After cancelling a handful of shows – including two London dates – due to injury, Madonna has finally arrived at London’s Palladium for opening night. By her standards, it’s a ludicrously small venue. This lofty, gilded space has hosted a few other musical legends in its time – Frank Sinatra and The Beatles to name a couple – but in bringing her latest record ‘Madame X’ to life, Madonna takes the dramatic brief from a venue as well known for theatre as for music, and runs away with it.
Much like a theatre production, the gig is split into a number of different segments, and the ever adaptable Madame X – with her enterprising approach to the current jobs market – is the versatile thread running through. During opener ‘God Control’ she’s a fighter, dodging gunfire, and fighting off police officers with riot shields: “Death to the patriarchy,” she yells as they bundle off her into one of the set’s moving compartments.
In a surreal interlude she turns comedian and addresses the room from behind a doctor’s screen, cracking jokes about small penises, and pretending to give birth: “Ladies and gentlemen, this is what it’s like to have Mozart coming out of your pussy!” In the disco banger ‘I Don’t Search I Find’ she’s a spy under interrogation. And later on, she’s a cheerleader for Lisbon: kicking back in a blue-tiled fado bar for a reworking of ‘La Isla Bonita’, inviting all manner of new friends – including Cape Verde group Orquestra Batukadeiras – to join her on stage. During this last segment, Madonna is wide-eyed and awestruck; it’s clear that collaborating with these musicians is what really makes her tick.
At times, a little like the more ham-fisted moments of ‘Madame X’, the messaging can feel a bit overbearing. The world is going to shit, but Madonna really loves Portugal – this much is clear.
Continually, Madonna plays on the intimacy of the West End theatre, at one point marching into the audience in search of a spare seat. Cosying up next to a bemused fan, she takes a swig of his beer. “I’m about to drink your backwash!” she declares merrily. “Do you come to the theatre often?” Quite understandably, he’s lost for word
At times, the affair feels like a pop panto: when Madonna appears in a resplendent feathery hat and her customary eye-patch, she could easily be mistaken for a knee-slapping Captain Hook. This only heightens as the superstar leads the Palladium through a chant of “One, two, cha, cha, cha” (from ‘Madame X’s lead single ‘Medellín’) later in the set, demanding they shout louder and louder. When a stage-hand brings out a chair, Madonna seizes the opportunity to reference her injury, while cracking a dirty joke. “Usually I kneel for it [this interlude] for like, 20 minutes,” she says. “I’m good at that, so I’ve been told”.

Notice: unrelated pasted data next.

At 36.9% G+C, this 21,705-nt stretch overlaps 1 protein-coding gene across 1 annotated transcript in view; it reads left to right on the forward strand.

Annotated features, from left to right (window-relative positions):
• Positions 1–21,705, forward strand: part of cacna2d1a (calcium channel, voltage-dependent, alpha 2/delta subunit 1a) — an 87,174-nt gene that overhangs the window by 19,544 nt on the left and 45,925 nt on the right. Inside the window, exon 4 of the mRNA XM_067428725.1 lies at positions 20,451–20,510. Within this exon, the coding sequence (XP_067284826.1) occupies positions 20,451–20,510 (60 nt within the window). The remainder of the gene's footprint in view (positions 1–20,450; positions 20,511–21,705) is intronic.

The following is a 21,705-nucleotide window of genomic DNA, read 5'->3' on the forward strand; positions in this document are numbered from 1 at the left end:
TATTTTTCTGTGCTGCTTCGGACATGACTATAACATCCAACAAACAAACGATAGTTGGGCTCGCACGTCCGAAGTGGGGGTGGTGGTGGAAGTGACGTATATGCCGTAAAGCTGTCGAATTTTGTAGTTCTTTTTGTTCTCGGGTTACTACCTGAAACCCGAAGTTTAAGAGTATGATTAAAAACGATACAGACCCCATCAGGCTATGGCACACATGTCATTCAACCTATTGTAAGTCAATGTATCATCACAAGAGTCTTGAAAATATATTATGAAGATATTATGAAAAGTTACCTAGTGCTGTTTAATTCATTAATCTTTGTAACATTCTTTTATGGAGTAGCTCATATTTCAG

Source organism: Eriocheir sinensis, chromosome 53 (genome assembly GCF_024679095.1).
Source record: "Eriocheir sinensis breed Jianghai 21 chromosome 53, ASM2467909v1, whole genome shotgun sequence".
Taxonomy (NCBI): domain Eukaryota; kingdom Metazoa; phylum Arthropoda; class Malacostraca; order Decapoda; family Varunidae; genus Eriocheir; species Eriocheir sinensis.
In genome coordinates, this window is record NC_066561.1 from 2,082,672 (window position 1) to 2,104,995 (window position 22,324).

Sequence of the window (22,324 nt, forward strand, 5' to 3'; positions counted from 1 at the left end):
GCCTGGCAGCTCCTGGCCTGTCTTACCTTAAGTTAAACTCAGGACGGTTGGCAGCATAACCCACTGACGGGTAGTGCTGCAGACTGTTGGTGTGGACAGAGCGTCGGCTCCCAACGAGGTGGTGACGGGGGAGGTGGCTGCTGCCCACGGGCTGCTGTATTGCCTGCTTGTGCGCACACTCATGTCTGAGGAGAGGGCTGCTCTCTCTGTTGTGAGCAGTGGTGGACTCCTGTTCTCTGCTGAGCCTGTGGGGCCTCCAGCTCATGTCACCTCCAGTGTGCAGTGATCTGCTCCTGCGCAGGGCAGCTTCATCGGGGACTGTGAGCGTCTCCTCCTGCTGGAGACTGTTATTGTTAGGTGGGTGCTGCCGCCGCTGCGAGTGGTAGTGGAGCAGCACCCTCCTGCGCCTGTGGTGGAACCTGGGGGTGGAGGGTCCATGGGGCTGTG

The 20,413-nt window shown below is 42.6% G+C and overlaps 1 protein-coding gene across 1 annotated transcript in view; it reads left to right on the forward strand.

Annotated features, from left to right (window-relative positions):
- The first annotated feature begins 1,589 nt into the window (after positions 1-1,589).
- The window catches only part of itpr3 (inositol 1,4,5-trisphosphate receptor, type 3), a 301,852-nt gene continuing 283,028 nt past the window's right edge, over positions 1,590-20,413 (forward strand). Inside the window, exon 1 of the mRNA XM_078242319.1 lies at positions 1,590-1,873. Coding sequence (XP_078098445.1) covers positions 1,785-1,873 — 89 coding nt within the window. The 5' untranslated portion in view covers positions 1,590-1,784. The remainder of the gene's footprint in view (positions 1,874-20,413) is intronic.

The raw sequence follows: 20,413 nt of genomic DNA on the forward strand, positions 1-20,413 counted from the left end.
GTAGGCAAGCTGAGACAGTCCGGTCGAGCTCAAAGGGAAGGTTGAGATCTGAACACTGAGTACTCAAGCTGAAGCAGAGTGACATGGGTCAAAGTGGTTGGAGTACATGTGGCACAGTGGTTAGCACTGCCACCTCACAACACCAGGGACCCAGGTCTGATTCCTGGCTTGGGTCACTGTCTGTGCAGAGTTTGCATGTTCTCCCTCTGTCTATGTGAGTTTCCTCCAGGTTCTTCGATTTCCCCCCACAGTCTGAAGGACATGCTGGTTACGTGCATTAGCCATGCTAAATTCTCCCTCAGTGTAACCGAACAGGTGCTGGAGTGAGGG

And the wisecracks keep coming. There’s a truly bizarre charity auction where Madonna takes a selfie onstage, and flogs the resulting polaroid to someone in the front row for a grand; when a man gets onto her stage and waves a wad of cash at her, she’s visibly fuming. “I don’t care,” she tells him, waving his money away. “You walked on my stage without permission”. As the whole chaotic saga finally draws to a close, £50 notes strewn across the stage, she sighs at her UK audience’s inability to close a deal efficiently. “Are you guys confused about Brexit?” she quips.
She also makes fun of herself, poking fun at her own inability to arrive on time (on the US leg of the tour, she was late multiple times – tonight she’s a mere 15 minutes behind). There’s even a niche remark about London’s noise curfews. “There’s an iron curtain…” she states, ominously. “I’ve been warned by Westminster Council”.
Largely centred on ‘Madame X’ tonight is light on the classics: there’s a snippet from ‘Express Yourself’, performed alongside her daughters Mercy, Stella and Estere. She sneaks in a brief flourish from ‘Papa Don’t Preach’ into an instrumental section. ‘American Life’, ‘Human Nature’ and an ever-so-slightly underwhelming ‘Vogue’ appear in full – the penultimate song is a thumping rendition of ‘Like A Prayer’. A minimal performance of ‘Frozen’ – Madonna seated behind a screen, a larger-than-life projection of her daughter Lourdes dancing around her – is the goosebump inducing moment of the night amid the visual overload.
As it happens, the production is so intricate and absorbing that you barely miss the more familiar tunes and numerous overlooked cuts from ‘Madame X’ – the self-referential ‘Crazy’ and sinister apocalypse banger ‘Future’ – seem to find their feet. For all of her dramatic personas on ‘Madame X’, tonight is largely about Madonna herself. By the end, it feels like we know her a lot better.
It’s strange to witness the Queen of Pop in this light. As disorientating as it feels, the tension of seeing an untouchable legend letting her guard down makes this show incredibly special. It also feels like a brave move from an artist who could do just about anything. Then again, risk-taking and reinvention is what makes Madonna an icon.
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